Let’s choose the path that makes good on the original promise of this law. Let’s choose the path that says that we, as a nation, are serious about real opportunity for every single child.
I believe we can work together – Republicans and Democrats – to move beyond the out-of-date, and tired, and prescriptive No Child Left Behind law.
I believe we can replace it with a law that recognizes that schools need more support – and more money, more resources – than they receive today.
A law that recognizes that no family should be denied preschool for their children, and reflects the real scientific understanding that learning begins at birth, not somehow at age 5.
A law that recognizes the critically hard, important work educators across America are doing to support and raise expectations for our children, and lifts up the profession of teaching by recognizing that teachers need better preparation, better support, and more resources to do their hugely important job.
A law that says that educational opportunity isn’t an option, it’s a civil right, a moral imperative, and the best way we can strengthen our nation and attract and retain great jobs that expand the middle class.
Duncan pointed to the progress our country has made, but warned that, “we cannot allow ourselves to believe we are yet doing justice by all of our young people.”
Not when other countries are leaping ahead of us in preparing their children both for college and the world of work. We’re not there yet when millions of children start kindergarten already too far behind simply because their parents couldn’t afford preschool.
Not when thousands of preschoolers are being suspended. And sadly, we know exactly who many of the 3- and 4-year olds often are – our young boys of color.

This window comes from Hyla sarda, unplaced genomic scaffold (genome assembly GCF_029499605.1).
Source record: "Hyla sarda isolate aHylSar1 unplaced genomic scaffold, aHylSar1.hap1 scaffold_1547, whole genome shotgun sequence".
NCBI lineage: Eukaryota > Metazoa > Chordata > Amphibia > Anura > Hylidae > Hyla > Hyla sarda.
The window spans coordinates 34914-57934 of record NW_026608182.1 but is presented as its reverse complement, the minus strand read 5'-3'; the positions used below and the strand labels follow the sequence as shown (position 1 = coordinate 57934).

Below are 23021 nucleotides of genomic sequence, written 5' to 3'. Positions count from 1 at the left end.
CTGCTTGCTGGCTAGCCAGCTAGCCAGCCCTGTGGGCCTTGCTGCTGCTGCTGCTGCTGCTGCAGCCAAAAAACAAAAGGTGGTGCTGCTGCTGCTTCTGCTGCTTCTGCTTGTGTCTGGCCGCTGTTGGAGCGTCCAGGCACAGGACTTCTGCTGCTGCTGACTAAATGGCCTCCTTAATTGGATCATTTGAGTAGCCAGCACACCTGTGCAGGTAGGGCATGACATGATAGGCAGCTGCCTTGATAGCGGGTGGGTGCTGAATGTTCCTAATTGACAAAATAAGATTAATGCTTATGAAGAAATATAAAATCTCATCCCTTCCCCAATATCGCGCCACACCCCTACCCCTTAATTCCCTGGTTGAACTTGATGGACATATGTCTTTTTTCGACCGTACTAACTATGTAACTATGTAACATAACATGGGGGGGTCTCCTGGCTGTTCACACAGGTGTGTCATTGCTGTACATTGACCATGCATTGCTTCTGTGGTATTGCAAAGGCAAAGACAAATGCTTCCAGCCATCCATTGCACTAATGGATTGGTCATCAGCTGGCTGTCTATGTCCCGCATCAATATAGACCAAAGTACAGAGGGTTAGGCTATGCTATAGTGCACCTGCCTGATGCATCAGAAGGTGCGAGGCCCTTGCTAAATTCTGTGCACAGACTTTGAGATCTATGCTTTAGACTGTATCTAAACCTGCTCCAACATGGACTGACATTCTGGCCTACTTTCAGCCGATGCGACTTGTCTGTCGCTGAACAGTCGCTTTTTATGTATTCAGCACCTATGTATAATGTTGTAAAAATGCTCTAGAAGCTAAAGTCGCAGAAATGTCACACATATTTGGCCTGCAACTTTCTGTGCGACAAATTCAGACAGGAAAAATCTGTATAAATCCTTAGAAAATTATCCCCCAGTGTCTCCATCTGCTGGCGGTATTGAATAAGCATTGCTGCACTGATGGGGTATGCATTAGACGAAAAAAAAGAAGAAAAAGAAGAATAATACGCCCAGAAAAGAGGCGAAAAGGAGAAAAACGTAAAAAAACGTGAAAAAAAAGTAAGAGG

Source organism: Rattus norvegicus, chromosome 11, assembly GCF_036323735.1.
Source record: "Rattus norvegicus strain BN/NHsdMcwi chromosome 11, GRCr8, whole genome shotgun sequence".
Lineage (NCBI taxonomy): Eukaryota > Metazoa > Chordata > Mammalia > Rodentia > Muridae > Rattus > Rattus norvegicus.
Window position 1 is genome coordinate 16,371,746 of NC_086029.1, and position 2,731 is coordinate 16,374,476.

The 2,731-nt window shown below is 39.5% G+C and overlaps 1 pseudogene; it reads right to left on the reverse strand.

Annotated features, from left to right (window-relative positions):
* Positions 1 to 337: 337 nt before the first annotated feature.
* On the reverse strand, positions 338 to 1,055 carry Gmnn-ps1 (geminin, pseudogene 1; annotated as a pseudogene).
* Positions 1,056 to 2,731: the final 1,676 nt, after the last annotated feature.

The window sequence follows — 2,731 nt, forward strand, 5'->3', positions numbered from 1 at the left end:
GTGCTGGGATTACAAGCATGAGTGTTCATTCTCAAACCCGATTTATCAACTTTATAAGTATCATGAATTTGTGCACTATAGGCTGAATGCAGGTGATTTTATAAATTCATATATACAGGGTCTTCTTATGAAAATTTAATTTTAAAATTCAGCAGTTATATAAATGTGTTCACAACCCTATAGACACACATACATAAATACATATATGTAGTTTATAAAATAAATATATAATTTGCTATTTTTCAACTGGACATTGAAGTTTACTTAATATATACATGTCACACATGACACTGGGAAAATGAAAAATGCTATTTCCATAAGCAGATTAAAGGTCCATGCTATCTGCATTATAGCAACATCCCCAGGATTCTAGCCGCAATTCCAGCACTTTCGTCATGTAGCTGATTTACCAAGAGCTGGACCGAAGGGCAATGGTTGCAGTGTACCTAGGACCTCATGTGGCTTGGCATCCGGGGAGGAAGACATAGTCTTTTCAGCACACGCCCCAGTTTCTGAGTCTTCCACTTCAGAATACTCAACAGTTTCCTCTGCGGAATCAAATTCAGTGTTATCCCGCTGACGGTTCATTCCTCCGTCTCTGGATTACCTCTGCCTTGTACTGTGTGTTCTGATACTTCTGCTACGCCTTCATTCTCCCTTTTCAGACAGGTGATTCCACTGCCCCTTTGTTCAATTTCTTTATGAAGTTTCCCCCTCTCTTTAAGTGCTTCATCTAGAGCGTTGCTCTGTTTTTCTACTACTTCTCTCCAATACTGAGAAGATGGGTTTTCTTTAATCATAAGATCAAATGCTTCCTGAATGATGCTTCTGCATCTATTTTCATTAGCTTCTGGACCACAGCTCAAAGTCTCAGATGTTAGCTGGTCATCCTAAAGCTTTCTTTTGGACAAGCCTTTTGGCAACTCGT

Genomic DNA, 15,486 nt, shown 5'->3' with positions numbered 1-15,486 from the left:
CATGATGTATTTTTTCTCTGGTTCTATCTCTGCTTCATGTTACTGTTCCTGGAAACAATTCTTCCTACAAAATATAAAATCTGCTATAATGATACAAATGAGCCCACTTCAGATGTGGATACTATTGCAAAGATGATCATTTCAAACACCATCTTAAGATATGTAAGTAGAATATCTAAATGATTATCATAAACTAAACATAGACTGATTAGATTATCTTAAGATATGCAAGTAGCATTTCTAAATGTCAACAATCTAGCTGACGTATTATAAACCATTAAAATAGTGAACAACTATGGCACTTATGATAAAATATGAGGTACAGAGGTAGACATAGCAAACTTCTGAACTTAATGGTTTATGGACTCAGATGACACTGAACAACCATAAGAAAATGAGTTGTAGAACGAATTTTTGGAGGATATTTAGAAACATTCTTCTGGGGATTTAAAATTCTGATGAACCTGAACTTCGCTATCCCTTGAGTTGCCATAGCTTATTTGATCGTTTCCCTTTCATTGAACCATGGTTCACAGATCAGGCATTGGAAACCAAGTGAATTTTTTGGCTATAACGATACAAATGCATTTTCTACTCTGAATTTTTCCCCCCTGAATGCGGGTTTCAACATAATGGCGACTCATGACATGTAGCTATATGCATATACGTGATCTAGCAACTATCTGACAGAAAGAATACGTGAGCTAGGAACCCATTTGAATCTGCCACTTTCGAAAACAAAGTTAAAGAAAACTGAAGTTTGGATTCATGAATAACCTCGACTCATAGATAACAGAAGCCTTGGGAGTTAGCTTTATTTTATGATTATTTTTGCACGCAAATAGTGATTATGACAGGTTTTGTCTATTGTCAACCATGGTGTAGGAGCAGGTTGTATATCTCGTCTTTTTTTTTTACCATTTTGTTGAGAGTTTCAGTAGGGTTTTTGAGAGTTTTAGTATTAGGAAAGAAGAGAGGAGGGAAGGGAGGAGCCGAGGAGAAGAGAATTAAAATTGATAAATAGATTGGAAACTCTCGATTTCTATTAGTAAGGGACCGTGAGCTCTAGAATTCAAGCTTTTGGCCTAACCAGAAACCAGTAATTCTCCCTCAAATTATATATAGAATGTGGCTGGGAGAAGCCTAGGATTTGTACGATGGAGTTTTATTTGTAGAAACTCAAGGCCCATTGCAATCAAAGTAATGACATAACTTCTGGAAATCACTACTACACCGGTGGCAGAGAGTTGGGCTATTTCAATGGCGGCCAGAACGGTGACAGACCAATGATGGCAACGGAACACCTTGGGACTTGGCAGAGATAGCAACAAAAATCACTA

Not when a third of black students attend high schools that don’t even offer calculus.
Not when across the nation, far too many students of all races and all backgrounds take, and pass the required classes for high school graduation – and are still not qualified to go on to public university and take real college-level classes.
Collectively, we owe our children, and our nation, something so much better.
In laying out the path forward, Secretary Duncan said that reauthorization must be one that expands opportunity for every child, “strengthens our nation economically, improves resources for schools, and supports and helps to modernize the teaching profession.”“This country can’t afford to replace ‘The fierce urgency of now’ with the soft bigotry of ‘It’s optional.'”
Duncan made clear what a “responsible reauthorization” of ESEA must accomplish, including ensuring every child receives an education that sets him or her up for success in college, careers and life. He said that every child deserves the opportunity for a strong start through high-quality preschool, and that education that includes arts, history, foreign languages, and advanced math and science is essential, not a luxury.